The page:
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The Murders of Richard III epub

by Elizabeth Peters


The Murders of Richard III epub

ISBN: 0396069363

ISBN13: 978-0396069362

Author: Elizabeth Peters

Category: Thriller and Mystery

Subcategory: Mystery

Language: English

Publisher: Dodd Mead; First Edition edition (June 1, 1974)

Pages: 244 pages

ePUB book: 1823 kb

FB2 book: 1790 kb

Rating: 4.4

Votes: 451

Other Formats: txt lit lrf mbr





As for the more modern goings-on, they were certainly amusing enough to hold my interest.

Jacqueline Kirby, retired librarian and avid devotee of King Richard III, is invited to an English country house for a weekend to assist in clearing that king's name of the crimes attached to it. However, a practical joker thinks to enliven the proceedings with recreations of 15th century murder methods and one of the jokes proves fatal.

The Murders of Richard III Get ready to enter the spellbinding and incomparable world of New York Times bestselling author Elizabeth Peters. lls from the reigning queen of adventure!MoreLess Show More Show Less.

In a remote English manor house, modern admirersof the much-maligned King Richard III-one of Shakespeare's most extraordinary villains-are gathered for a grand weekend of dress-up and make-believe murder. But the fun ends when the masquerade turns more sinister. Jacqueline Kirby, an American librarian on hand for the festivities, suddenly finds herself in the center of strange, dark doings. and racing to untangle a murderous puzzle before history repeats itself in exceptionally macabre ways. Thriller & Crime Women Sleuths

In a remote English manor house, modern admirersof the much-maligned King Richard III-one of Shakespeare's most extraordinary villains-are gathered for a grand weekend of. .Books related to The Murders of Richard III. Skip this list.

Peters, Elizabeth - - The Murders of Richard III (v. ).

Under the pseudonym Elizabeth Peters, Mertz published her Amelia . In the first book, The Seventh Sinner, Jacqueline is an unwilling detective.

Under the pseudonym Elizabeth Peters, Mertz published her Amelia Peabody historical mystery series, using a nom de plume drawn from the names of her two children  . The series continued with The Murders of Richard III and Die For Love; the latter featured Jacqueline wearing increasingly outrageous costumes and launching a career as a romance novelist.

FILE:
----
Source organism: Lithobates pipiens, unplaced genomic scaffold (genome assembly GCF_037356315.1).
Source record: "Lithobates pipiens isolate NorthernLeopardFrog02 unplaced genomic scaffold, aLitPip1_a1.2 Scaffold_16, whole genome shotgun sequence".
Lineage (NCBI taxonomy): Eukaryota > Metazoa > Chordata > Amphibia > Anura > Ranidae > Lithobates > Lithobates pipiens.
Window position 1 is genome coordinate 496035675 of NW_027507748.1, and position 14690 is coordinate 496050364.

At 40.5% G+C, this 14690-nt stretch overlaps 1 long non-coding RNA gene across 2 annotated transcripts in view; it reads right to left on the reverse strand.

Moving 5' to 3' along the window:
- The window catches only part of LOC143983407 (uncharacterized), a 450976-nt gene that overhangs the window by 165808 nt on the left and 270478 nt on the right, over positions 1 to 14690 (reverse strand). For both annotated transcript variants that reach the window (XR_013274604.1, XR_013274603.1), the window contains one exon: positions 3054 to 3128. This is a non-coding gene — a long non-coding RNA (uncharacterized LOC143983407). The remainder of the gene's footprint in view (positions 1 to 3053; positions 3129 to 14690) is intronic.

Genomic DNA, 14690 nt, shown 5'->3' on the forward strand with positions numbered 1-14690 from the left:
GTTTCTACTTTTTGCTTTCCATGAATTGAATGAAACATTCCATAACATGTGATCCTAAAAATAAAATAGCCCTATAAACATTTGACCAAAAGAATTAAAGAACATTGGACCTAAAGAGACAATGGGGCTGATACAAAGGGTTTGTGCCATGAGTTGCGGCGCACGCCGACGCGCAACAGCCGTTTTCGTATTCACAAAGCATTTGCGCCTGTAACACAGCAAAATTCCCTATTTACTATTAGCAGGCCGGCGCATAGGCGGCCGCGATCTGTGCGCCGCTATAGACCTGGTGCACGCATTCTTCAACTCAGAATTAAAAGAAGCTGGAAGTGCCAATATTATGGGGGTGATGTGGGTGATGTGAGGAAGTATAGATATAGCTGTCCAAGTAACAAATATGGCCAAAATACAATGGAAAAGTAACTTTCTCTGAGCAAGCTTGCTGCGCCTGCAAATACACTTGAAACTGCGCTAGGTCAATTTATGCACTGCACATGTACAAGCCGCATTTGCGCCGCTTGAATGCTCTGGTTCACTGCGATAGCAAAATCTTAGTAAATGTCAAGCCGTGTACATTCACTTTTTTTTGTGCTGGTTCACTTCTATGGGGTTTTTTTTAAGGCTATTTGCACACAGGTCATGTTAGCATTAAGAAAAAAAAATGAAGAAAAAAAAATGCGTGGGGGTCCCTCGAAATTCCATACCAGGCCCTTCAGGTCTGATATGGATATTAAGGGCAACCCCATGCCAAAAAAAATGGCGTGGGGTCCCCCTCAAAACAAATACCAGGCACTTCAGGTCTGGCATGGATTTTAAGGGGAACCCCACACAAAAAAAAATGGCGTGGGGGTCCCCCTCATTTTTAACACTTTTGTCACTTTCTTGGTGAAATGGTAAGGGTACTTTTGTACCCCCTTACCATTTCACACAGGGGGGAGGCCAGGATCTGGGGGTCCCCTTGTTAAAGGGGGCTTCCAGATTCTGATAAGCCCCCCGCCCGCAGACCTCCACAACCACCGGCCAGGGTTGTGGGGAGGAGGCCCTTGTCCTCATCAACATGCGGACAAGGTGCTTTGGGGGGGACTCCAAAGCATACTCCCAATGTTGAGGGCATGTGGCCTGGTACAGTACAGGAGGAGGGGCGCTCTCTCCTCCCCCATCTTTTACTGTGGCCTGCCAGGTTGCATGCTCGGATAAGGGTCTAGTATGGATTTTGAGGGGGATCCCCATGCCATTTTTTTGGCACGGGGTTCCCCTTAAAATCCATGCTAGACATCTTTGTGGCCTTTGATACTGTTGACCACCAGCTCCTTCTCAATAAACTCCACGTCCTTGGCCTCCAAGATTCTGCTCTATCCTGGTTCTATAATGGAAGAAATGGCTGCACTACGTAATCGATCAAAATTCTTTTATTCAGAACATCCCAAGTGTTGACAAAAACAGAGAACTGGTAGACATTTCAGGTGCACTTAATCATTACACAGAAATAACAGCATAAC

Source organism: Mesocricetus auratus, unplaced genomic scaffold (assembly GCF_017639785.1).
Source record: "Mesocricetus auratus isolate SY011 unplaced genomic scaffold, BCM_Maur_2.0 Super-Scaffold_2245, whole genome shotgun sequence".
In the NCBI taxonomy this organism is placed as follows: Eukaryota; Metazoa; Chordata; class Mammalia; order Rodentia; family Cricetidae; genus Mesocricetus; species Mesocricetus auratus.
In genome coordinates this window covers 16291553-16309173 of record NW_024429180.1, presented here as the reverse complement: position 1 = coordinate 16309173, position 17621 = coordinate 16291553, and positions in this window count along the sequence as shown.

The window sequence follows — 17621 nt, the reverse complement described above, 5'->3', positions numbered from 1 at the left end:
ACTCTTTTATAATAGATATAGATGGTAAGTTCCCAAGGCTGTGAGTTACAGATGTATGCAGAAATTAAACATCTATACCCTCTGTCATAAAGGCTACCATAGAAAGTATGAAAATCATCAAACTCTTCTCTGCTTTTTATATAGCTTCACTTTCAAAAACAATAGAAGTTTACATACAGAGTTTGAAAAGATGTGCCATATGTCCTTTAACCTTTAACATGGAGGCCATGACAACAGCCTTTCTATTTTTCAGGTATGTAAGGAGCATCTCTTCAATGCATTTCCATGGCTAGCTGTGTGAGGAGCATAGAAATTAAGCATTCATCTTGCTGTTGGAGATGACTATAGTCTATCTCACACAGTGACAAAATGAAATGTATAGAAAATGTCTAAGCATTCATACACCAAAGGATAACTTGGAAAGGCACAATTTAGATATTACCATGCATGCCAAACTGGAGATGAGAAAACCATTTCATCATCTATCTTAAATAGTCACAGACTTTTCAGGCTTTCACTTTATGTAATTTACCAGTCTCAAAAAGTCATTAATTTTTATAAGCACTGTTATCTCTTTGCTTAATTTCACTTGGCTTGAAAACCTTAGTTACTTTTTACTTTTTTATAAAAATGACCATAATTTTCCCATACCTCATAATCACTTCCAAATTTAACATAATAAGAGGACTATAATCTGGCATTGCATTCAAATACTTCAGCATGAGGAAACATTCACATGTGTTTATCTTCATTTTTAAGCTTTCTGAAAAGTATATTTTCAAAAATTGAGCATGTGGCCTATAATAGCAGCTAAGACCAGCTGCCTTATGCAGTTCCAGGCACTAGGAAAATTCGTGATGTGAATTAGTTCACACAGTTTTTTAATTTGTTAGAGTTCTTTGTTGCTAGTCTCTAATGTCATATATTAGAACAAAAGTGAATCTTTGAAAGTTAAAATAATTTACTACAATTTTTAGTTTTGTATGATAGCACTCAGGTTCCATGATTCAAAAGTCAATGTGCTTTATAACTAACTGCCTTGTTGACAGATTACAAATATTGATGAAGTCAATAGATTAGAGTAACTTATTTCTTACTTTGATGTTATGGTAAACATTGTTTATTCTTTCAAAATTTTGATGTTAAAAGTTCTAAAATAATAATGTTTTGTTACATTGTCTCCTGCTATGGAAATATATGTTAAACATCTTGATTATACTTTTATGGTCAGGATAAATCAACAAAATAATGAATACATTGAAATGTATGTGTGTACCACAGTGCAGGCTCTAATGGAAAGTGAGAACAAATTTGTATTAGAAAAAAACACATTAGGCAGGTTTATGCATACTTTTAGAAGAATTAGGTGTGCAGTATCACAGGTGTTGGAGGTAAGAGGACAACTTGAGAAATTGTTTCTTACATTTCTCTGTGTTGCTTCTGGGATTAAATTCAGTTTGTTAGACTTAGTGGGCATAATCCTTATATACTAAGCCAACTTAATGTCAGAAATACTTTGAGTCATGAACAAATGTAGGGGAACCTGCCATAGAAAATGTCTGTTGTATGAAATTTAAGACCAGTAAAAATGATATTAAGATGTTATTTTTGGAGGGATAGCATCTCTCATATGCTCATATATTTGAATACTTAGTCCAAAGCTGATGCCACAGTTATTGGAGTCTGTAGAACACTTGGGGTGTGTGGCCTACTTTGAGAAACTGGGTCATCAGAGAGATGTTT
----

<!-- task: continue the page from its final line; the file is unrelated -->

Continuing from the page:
Historically, Richard III has been depicted as the hunchback tyrant who viciously . One of the funnest parts of The Murders of Richard III is how self-aware and meta it is.

Historically, Richard III has been depicted as the hunchback tyrant who viciously killed his way to the throne, including his two young nephews. But that depiction has been argued to be based purely on Tudor propaganda to reinforce Henry Tudor’s claim to the throne after Richard’s demise in battle. Around that time, I saw several posts recommending two older books that talk about Ricardians and the historical image of Richard III: The Daughter of Time by Josephine Tey and The Murders of Richard III by Elizabeth Peters.

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In a remote English manor house, modern admirers of the much-maligned King Richard IIIâ?one of Shakespeare's most extraordinary villainsâ?are gathered for a grand weekend of dress-up and make-believe murder. But the fun ends when the masquerade turns more sinister . . . and deadly. Jacqueline Kirby, an American librarian on hand for the festivities, suddenly finds herself in the center of strange, dark doings . . . and racing to untangle a murderous puzzle before history repeats itself in exceptionally macabre ways.

I love every story Elizabeth Peters wrote that includes Jacqueline Kirby! Jacqueline is a character and a half and there are days when I wish I was just like her.

In this story, Jacqueline goes to a house party with a theme of the historical people around Richard the Third. The king is murdered once again and it is up to Jacqueline to figure it out.
I've read The Daughter of Time and when I was reading about Josephine Tey, this book was mentioned. I've been reading mysteries for a very long time and I have read several of the Amelia Peabody books.

The characters are interesting and there is enough action so that it takes some time to sort through the cast of characters to figure out the who and the why and to also understand the motivation and the real reason why the events were escalating.

All on all, it was an enjoyable read and there was enough action to keep the pages turning.